Tuesday, July 31, 2007

A Note on Comments

I noticed a big influx of spam comments this afternoon, deleted a bunch of them, changed the setup to moderated comments and added a word verification to comments. That kind of sucks, I think. I always appreciated having this an open forum. But when a post on Kirby Puckett from 18 months ago ened up with a dozen porn spam comments, I figured I had to do something.

If I haven't done this before, here's my mission statement on comments:

I will never delete a comment unless it's solicitation or beyond the pale (and I reserve the right to determine what that is).

I won't delete a comment, ever, just because the commenter disagrees with me or points out that I'm wrong about something (if the commenter does so outside decorum, different story).

If you want to blogwhore, post a comment that's at least slightly relevant - because I'm wont to delete comments that even kind of look like solicitation. Or, in the alternative, email me at the address above - I'll be much more likely to link to you or post it if you take some effort. Also: my blog is read by, like, 3 people; you're probably better off whoring elsewhere.

I might turn off the moderation if I get annoyed by it or if spammers are blocked by the verification system. If I haven't moderated a comment in a while and you're just dying to let me know something, email me and I'll get on it.

Sorry about this. Blame offshore betting sites, fake college degrees, and porn for it.


Monday, July 30, 2007

Why I Like The Braves Adding Mark Teixeira

1. On Baseball Reference, the player most similar to Mark Teixeira at his current age is... Fred McGriff. And McGriff's next few years of OPS+: 157, 147, 165.

2. Teixeira means Andruw Jones gets to move from a significantly underperforming cleanup hitter who makes a lot of outs early in the lineup into a kind-of underperforming 5th hitter who makes a lot of outs a little later in the lineup. Teixeira means Jeff Francoeur gets to move from a decent 5th or 6th hitter into a good 6th or 7th hitter. Teixeira means Brian McCann gets to move from a pretty good 5th or 6th hitter into very good 6th or 7th hitter. More on this in a second.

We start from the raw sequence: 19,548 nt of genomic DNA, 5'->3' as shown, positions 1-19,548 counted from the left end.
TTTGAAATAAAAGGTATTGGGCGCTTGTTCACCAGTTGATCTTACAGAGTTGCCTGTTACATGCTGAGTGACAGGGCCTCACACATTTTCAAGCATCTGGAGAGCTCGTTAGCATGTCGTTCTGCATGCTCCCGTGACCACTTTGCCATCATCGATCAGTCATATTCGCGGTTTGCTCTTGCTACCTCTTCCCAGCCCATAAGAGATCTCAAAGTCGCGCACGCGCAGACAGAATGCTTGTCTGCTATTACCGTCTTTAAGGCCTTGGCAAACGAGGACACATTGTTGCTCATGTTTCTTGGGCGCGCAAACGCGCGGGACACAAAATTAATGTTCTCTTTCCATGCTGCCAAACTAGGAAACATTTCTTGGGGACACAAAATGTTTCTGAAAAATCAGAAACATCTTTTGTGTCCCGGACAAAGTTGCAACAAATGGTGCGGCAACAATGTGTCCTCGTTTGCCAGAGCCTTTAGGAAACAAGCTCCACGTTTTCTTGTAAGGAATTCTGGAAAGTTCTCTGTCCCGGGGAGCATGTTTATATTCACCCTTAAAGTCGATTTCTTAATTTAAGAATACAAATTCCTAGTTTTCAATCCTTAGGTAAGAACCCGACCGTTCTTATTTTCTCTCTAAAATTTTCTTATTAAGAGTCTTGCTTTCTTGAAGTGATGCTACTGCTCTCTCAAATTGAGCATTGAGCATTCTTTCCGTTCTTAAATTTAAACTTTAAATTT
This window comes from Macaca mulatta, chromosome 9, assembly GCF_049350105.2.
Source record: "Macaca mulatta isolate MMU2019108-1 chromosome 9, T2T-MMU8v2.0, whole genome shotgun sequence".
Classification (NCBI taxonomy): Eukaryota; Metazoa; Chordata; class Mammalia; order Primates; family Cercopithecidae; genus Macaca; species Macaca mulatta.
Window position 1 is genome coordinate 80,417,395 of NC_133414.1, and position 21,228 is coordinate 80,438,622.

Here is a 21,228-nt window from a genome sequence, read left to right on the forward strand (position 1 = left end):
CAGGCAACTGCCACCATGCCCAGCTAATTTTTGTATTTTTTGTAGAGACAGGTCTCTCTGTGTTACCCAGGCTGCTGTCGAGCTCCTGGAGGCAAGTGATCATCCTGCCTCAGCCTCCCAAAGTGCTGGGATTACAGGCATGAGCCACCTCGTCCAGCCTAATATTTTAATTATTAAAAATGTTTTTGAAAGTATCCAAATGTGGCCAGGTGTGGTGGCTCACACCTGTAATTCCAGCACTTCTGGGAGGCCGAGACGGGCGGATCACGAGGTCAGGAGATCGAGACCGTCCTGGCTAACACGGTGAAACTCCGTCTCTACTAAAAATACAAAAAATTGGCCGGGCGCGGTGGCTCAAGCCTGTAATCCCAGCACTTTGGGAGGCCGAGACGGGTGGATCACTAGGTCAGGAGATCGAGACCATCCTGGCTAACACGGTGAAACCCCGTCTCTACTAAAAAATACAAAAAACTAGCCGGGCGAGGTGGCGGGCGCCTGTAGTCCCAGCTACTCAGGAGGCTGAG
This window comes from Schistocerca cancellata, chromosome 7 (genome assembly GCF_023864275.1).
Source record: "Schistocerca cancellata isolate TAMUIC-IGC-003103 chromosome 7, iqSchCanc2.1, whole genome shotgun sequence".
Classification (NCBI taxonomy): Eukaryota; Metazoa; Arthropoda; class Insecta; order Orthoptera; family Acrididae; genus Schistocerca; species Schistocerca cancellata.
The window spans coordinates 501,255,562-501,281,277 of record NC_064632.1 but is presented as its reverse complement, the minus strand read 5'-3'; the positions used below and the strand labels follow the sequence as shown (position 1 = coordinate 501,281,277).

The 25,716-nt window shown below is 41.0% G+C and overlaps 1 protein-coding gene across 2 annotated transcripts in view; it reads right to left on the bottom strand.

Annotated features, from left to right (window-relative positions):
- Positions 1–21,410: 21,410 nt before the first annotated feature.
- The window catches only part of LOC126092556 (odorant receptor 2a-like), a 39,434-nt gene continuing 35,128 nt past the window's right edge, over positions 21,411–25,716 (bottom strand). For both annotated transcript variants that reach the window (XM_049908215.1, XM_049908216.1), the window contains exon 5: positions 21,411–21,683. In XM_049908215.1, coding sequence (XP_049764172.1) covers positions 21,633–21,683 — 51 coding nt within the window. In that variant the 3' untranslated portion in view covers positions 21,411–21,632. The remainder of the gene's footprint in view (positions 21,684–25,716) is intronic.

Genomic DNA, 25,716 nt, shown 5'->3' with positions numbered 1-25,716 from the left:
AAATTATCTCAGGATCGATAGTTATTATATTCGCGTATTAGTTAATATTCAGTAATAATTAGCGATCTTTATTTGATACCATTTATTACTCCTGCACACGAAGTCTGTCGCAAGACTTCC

3. Teixeira will mean more wins to the Braves. How many more is up in the air, but he'll mean more. Assuming no improvement by Teixeira (a conservative assumption, since he'll be moving to a league with worse pitching and to a team with better players in the lineup - meaning better pitches to hit), he'd be worth, on his own, about 2 more wins to the Braves (his current WARP3 is 5.4, and a little more than a third of the season remains). Wait... let me adjust that. Teixeira's WARP3 is affected by the fact he's missed 27 games this year so far. If he's got 56 games left with Atlanta, and he'll only play 125 total, that might mean we're up to 2.5 wins - and that assumes no improvement. Second adjustment: the players Teixeira will be replacing aren't "replacement players". Those 2.5 wins I've mentioned only would be an improvement if the guy he's supplanting is a "replacement player". If the guy he's replacing is better than replacement (which would be, y'know, normal), then those 2.5 wins would shrink. Luckily (sort of) for the Braves, the guys who have played at first this season aren't even replacement level. Thorman's WARP1 is negative right now. Craig Wilson's was too. Franco was at 0 most of the year. Saltalamacchia was the only guy with a positive WARP number, but that wasn't even worth a single win. I think it's a safe assumption to make to say that the Braves' output at first was costing them wins rather than helping them get wins. I'd guess that by simply not playing Franco or Thorman, that's worth an additional half-win. That brings us to 3 wins. Now, as I wrote above, I think Teixeira will mean the other guys in the lineup will see better pitches, or get protected better, or have more opportunities to drive in runs (Teixeira's OBP is the highest of his career). This is the murkiest part of the equation, but if the addition of Teixeira will increase the win totals for 6 other players in the lineup by just a half-run each, that's 3 more wins (I'd bet that moving Andruw down the lineup is probably worth one by itself). I think these are conservative estimates, but my guess is that adding Teixeira is worth 6 more wins the rest of the way. If he improves on his performance this season, he's worth even more than that.